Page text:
Random acts of kindness. Going out of your way to care for others. These things transform people, says Phil Stack, a retired psychologist and author of the book I Am a Good Person.
Phil, himself a modern-day good Samaritan (see link to Bible story below), has made doing good for others his life passion. In a phone conversation, Phil talked with me about his journey toward discovering the power of goodness and his desire to encourage others to make goodness their life passion, too.
His inspiration for doing good, Phil says, comes from the Holy Spirit, the universal goodness that pervades the whole universe. “God is all good,” says Phil. “Goodness flows from God. It’s a stream into a world with a need.” He adds that he believes this goodness is a natural part of each one of us.
Phil looks for an opportunity each day to make a difference in someone’s life—in small or big ways—whether it’s thanking the woman at the airline ticket counter or chatting with someone in a restaurant who looks lonely.
What he said reminded me of a small incident in my own life. I felt afraid, weighed down, depressed and even angry about the tension at my work. Racing from the office one day to find a quiet spot to eat, I wasn’t really looking where I was going. The next thing I knew, I tripped over an uneven part of the sidewalk and hit the ground with a thud.
On the ground on my hands and knees, I was feeling embarrassed and stunned, and tried to collect my thoughts. A man walked by, and seeing me, turned around and came back. He gave me his hand, pulled me up and walked with me a few steps as I dusted myself off. After I assured him I was fine, he gave me a quick hug and left.
I felt cared for, loved, transformed.
I was amazed by this man’s kindness and love. It was all I could think about for the rest of my lunch hour. And I noticed I was no longer thinking about the tension in the office. I felt cared for, loved, transformed. All the concerns I had were out the window, replaced by the memory of a stranger who took a minute to show me he cared.
Phil believes in the power of this kind of caring. His own desire to help others started when he was growing up in Eastern Pennsylvania during the Depression. Phil remembers his mother picking vegetables from their garden. By the time she got home, Phil says now, all the produce would be gone because she shared it with everyone she met.
“I was most impressed with God’s working to direct my life.”
Phil’s family was religious, but he admits his trust in God and in things spiritual came slowly to him. As he got older, spirituality started to take on more meaning as he discovered how he could pray more specifically and feel God’s guidance in his life. His conviction grew that God is all good and created man to do and to be good. “It was all very gradual,” says Phil. “I was most impressed with God’s working to direct my life.”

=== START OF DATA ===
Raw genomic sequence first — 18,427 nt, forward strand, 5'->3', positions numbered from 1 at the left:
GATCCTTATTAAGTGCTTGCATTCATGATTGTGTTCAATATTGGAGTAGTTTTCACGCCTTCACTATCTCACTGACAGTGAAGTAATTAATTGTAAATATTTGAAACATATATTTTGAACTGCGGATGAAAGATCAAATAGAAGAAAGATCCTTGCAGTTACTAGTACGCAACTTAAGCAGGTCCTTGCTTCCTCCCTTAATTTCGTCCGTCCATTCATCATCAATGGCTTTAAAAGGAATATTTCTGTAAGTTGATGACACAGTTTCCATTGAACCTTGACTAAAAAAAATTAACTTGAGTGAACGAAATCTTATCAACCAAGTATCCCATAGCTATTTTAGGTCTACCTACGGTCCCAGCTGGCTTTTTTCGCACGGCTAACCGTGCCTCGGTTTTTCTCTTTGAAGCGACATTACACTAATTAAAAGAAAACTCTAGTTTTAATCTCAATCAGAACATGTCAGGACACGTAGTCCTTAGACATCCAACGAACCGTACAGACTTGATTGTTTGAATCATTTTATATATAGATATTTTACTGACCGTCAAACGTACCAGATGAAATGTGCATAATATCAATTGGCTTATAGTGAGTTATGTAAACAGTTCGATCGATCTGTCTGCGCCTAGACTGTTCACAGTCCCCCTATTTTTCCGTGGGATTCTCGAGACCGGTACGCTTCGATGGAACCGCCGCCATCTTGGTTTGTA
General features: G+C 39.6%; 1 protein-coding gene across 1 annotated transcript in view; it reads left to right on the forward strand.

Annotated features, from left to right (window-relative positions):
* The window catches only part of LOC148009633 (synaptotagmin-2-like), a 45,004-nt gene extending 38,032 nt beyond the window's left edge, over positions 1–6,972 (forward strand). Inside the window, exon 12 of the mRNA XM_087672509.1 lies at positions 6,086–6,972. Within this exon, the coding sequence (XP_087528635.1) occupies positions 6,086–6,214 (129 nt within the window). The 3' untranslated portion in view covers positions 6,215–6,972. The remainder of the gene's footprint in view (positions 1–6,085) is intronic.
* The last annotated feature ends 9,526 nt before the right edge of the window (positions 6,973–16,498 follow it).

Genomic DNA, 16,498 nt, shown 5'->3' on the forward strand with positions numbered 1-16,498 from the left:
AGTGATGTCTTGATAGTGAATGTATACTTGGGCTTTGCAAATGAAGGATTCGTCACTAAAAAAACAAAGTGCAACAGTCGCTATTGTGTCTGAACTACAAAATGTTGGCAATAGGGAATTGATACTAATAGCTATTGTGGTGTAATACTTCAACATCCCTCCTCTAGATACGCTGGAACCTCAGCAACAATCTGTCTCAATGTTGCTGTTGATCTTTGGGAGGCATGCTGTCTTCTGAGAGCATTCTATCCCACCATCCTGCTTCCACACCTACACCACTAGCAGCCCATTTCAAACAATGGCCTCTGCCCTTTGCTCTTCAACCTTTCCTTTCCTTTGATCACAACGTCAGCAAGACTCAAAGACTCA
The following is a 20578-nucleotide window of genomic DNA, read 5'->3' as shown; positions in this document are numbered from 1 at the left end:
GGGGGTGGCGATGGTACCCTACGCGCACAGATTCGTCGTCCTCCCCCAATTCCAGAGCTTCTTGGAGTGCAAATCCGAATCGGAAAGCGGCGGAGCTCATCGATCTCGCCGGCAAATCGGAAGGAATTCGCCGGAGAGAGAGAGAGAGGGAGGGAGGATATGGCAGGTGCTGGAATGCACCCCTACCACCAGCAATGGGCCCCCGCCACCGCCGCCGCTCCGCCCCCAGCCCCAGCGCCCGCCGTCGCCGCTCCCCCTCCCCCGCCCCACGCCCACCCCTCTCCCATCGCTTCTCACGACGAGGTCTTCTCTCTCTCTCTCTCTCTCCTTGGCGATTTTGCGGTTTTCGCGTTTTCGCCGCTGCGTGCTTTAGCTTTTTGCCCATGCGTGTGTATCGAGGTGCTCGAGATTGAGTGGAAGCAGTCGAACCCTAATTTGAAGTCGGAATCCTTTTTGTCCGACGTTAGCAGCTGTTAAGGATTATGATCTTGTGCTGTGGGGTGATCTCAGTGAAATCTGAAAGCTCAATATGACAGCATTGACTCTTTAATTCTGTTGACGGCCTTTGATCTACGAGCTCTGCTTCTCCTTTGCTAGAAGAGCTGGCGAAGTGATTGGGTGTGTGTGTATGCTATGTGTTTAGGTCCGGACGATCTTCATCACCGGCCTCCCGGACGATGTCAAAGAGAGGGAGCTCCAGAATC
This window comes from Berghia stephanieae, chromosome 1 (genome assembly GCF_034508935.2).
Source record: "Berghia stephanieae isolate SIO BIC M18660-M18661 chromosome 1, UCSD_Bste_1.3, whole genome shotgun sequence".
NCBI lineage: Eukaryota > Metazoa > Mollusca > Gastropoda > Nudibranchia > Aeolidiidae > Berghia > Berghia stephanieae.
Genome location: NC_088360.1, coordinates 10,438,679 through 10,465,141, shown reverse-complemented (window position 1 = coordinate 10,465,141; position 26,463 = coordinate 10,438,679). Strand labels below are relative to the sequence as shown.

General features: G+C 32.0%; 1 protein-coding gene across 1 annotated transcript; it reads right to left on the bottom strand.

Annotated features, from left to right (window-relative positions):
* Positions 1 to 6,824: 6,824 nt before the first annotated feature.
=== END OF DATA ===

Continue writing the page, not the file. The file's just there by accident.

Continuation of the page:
Prayer and Bible study became a daily part of Phil’s life. He says he is particularly inspired by the life and example of Christ Jesus and Jesus’ instruction to love your neighbor. Seeking to follow this example, Phil starts off his mornings with prayers to God and listens for ideas he can accomplish for the day. “I’m like a little bug with an antenna,” Phil muses. “Where am I going to be called? And then I pray that when I am called, I don’t miss my opportunity.”
Retired from his job, Phil found time to volunteer for a hospice, visiting patients in a nursing home. When he started his volunteer work, Phil longed to do something more for the patients to help them find peace in their lives. He prayed for the answer. Soon he was making greeting cards with special messages. “I send a couple hundred of these out whenever I hear that a person is in hospice care,” Phil says.
It wasn’t just enough for him to do good.
Phil explains that as he has grown in his understanding of God, so have his acts of doing good. But he felt it wasn’t just enough for him to do good. He wanted to celebrate it and include others aware of it. He started to write down his stories and the lessons they were teaching him. The result was his book I Am a Good Person. “Goodness, which is in the nature of God, flows through humans with purpose and good will so that pain and suffering may be transformed into peace and harmony,” Phil writes.
After talking with Phil, I felt I could also look for ways to help others, the way the stranger helped me the day I tripped on the sidewalk.
I remembered a woman named Margaret whom I used to take to church, but hadn’t contacted in a while. Learning she was in the hospital, I went to visit her with fresh roses from my garden. It was a sweet time for both of us as we sat and talked together. Margaret listened eagerly to my stories and made me laugh as she shared her own.
I heard later how much this little visit meant to her and how much she enjoyed my gift of roses. I cherished the time to set aside my own worries, concerns and to-do list to be reminded by this woman of what’s really important in life—to slow down and appreciate the good things we each bring to this world.
I’ll always remember Phil telling me that when we do good for others, we’re turning on the faucet to let God’s goodness flow to each one of us.
Article by Lori White, Original article here